On another front devoted to informing and educating the people, the commission opened the door for an objective analysis of Ben Hill County’s government by the esteemed UGA’s Carl Vinson Institute of Government to do an Organizational Review. This was completed last October.

This gave us a detailed view of strengths and weaknesses of county government across the board and made recommendations to each office and department. (This document is available on the county’s website for public scrutiny.) This analysis also established performance benchmarks for improvements during the coming year. Compliance with the review’s recommendations will be reported on in next year’s state of the county address.

For now, I would like to express the commission’s appreciation to one office and one department for exceptional results evidenced in the review. With only two employees and a budget similar to other comparable counties, the Probate Court, under Judge David Hobby, has a heavier workload yet managed to generate $4,030 more than its expenses in 2012. This office handles wills, guardianship, marriage licenses, firearms licenses, birth certificates, death certificates, traffic cases, in addition to some criminal cases. As a result of its positive findings the Institute had no efficiency improvements to recommend. This was the case for only two of the areas examined by the Institute. Given this exemplary record and the recent vacancy in the Magistrate Court, the county manager will be researching the possibility of combining these two courts in 2015. The commission hopes a convincing case for this can be made to all concerned parties.

The Tax Assessor, under Chief Appraiser Joyce Merritt, also stands out in the Institute’s review. With five employees and a budget less than comparable counties, this department consistently outperforms by a large margin all comparable counties. Consequently the review rated the Tax Assessor’s staff as operating at a high level of competence and made no recommendations with regard to efficiency improvements. (Incidentally it noted that the vehicles in this department were a 1997 and 1995 Fords with 241,275 miles and 120,793 miles on their odometers.)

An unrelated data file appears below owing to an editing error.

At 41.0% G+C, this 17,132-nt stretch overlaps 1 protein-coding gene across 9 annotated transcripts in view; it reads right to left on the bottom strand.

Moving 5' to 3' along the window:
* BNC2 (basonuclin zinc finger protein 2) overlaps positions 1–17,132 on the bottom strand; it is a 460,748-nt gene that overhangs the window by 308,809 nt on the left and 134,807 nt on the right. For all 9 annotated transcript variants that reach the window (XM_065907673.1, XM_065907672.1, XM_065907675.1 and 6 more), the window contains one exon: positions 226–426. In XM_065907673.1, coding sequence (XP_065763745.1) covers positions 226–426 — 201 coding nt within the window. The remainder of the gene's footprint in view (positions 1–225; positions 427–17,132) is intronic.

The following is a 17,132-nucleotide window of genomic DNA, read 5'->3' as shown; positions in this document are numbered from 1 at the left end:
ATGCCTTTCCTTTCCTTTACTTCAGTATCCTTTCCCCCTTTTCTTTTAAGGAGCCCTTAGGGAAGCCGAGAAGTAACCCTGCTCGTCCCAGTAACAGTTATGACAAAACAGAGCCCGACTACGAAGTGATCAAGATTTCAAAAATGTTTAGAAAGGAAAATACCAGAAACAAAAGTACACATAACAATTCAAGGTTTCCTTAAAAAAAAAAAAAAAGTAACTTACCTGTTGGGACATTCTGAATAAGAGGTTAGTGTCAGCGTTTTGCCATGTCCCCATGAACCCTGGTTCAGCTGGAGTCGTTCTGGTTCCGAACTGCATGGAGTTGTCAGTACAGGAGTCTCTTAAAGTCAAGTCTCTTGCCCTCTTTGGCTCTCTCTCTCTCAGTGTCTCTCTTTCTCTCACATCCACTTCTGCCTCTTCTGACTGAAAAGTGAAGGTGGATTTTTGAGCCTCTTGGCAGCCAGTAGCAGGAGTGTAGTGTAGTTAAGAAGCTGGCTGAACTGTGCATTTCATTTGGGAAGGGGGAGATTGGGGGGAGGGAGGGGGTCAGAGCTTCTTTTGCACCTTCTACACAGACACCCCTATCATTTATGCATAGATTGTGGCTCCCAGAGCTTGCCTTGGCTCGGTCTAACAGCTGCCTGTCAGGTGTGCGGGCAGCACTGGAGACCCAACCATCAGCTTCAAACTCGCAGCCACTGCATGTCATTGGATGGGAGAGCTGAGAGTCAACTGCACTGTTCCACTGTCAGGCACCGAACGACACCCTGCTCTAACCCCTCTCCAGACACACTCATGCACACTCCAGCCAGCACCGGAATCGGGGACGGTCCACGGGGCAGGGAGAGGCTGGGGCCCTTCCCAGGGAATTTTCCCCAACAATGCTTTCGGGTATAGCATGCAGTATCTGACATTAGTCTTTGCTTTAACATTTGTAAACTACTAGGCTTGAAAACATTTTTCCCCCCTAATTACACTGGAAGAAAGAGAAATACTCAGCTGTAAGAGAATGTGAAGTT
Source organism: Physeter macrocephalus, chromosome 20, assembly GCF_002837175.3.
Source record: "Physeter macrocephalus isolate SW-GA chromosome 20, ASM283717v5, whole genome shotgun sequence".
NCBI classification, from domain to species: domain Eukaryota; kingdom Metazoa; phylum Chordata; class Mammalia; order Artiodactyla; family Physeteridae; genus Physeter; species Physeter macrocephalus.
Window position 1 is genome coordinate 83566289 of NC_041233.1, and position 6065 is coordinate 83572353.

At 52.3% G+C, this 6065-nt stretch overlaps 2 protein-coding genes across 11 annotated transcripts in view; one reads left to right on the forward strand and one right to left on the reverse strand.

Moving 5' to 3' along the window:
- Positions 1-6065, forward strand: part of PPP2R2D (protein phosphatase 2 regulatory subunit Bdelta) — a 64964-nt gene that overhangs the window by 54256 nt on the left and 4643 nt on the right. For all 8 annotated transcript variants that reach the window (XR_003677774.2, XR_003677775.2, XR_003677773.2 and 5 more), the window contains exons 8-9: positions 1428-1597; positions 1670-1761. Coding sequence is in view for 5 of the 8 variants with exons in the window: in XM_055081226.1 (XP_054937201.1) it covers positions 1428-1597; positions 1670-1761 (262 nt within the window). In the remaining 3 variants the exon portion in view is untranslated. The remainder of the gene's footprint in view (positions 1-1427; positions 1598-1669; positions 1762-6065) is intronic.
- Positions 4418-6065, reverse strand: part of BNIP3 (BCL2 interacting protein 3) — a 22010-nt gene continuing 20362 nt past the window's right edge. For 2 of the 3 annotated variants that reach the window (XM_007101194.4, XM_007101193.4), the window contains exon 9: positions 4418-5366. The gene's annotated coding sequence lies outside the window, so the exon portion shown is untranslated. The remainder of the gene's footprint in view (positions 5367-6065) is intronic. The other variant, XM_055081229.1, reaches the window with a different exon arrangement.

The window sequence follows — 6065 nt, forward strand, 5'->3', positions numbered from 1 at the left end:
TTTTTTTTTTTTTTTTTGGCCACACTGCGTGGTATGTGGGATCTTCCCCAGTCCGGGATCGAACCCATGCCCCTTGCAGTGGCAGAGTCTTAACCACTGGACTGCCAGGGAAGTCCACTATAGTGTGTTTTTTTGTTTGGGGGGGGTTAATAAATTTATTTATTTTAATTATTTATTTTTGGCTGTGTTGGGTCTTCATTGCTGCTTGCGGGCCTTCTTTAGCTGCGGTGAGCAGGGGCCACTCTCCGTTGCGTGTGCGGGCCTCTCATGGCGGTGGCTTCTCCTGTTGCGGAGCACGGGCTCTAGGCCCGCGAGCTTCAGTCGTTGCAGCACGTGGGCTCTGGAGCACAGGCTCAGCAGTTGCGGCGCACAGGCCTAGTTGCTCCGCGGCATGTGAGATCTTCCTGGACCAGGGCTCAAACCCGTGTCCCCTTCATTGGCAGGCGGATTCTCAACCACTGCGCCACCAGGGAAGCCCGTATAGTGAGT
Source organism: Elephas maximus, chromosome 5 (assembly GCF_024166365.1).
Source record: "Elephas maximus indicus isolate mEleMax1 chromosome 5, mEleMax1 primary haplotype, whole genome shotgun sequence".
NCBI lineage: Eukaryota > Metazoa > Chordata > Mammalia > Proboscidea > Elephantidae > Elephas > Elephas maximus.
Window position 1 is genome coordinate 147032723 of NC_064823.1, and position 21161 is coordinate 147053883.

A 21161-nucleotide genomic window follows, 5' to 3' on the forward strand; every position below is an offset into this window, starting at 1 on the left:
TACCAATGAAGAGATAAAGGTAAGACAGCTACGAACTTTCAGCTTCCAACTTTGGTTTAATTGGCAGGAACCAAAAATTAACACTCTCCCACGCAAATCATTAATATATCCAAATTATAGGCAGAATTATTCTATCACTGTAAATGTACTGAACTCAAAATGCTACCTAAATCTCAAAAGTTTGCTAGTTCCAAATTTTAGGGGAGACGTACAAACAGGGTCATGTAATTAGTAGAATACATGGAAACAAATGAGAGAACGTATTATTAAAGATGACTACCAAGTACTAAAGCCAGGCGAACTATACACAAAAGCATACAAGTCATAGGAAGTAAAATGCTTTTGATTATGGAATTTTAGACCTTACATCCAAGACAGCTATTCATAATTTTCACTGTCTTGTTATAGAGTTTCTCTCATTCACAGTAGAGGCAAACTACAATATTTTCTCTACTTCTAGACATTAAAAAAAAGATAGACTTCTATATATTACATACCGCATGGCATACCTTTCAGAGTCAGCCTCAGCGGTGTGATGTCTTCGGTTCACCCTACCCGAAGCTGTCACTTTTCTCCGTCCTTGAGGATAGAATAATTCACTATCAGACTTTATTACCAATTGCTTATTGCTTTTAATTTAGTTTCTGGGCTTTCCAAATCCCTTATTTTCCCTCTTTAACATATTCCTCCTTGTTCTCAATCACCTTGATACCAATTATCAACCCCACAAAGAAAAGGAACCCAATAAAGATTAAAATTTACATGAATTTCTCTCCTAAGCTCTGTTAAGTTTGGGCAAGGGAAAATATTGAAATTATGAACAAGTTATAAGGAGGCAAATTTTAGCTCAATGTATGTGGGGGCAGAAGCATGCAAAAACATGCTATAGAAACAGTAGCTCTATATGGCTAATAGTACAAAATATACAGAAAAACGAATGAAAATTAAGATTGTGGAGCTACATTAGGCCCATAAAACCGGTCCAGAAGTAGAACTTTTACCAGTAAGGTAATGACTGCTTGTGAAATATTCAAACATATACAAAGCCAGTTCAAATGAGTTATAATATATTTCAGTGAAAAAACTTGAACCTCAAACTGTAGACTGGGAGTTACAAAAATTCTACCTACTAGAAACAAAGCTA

From this point I invite my readers to review what I believe to the noteworthy accomplishments by both the county’s Constitutional Offices and Departments in 2014. The people who work in these offices and departments continue to be our greatest asset. It is easy to overlook what they accomplish each and every day. Someone once characterized county government as doing what most folks think would just happen any way. Well, in this case, most folks are just wrong. Nothing happens without these dedicated public servants. As commissioners we are proud to be associated with them.

Commission & Administration Actions: In 2014, the Commission oversaw the County receiving grants of over $1,111,830; designated Ben Hill as a “Purple Heart County”; named the road at Paulk Park “Dave Sims Way”; acquired a photographic canvas of our Courthouse and permanently displayed it in the Commissioner’s Meeting Room; and participated in the Vietnam Veteran’s Memorial Wall Ceremony in Ashburn.

The Commission sponsored a memorial plaque to commemorate the Queensland School, which was unveiled during the Grand Homecoming; approved revolving loans to help small businesses; transitioned the Queensland Community Water System to private wells; supported the Development Authority of Ben Hill County in leveraging a $10,000,000 grant application for a housing project; hosted the first County Cookout for employees and their families; formally recognized 9 employees who achieved over 20-years of faithful service to the County; and awarded an extra 2-week paycheck to each County employee as a pre-Christmas bonus.

Commission Vice-Chairman O.D. Netter, Jr. served extra duty as a Member of the National Association of Counties Board of Directors; traveling extensively on its behalf helping craft legislation vital to all county governments in the United States.

Although the tax digest had suffered a $7.6 million loss by mid-year, the Commission chose not to raise taxes to balance the budget.  By intensely managing the budget with the previously noted monthly “Special Called Meetings”, the Commission and County Clerk Donna Prather again ended the year “in-the-black”, with all bills paid, and not raising property taxes.

SPLOST: Our SPLOST dollars went a long way towards providing recreation services, resurfacing roads, buying vehicles, improving the Monitor Center, constructing a new Westwood Community Park, finalizing plans to build a new concession stand and bathrooms at Lions Park and creating a new Colony City Opry at 110 S. Sherman Street to allow for the continuing renovations by Bill & Sue Rochfort for new shops and studios on East Pine.

MUNICODE: The County updated its codes and ordinances; using the best practices of other Counties and Cities.  They will soon be accessible from the county website at or on the web at  An agreement was crafted with the City; supported by the Sheriff deputizing the City Marshall; which now provides for professional enforcement of both the City and County codes.

County Website: Webmaster Michael Santee added Facebook and Twitter to the County website at; created an impressive new website for the Development Authority of Ben Hill County  at; and produced a County Information slide show for use in lobbies and waiting areas.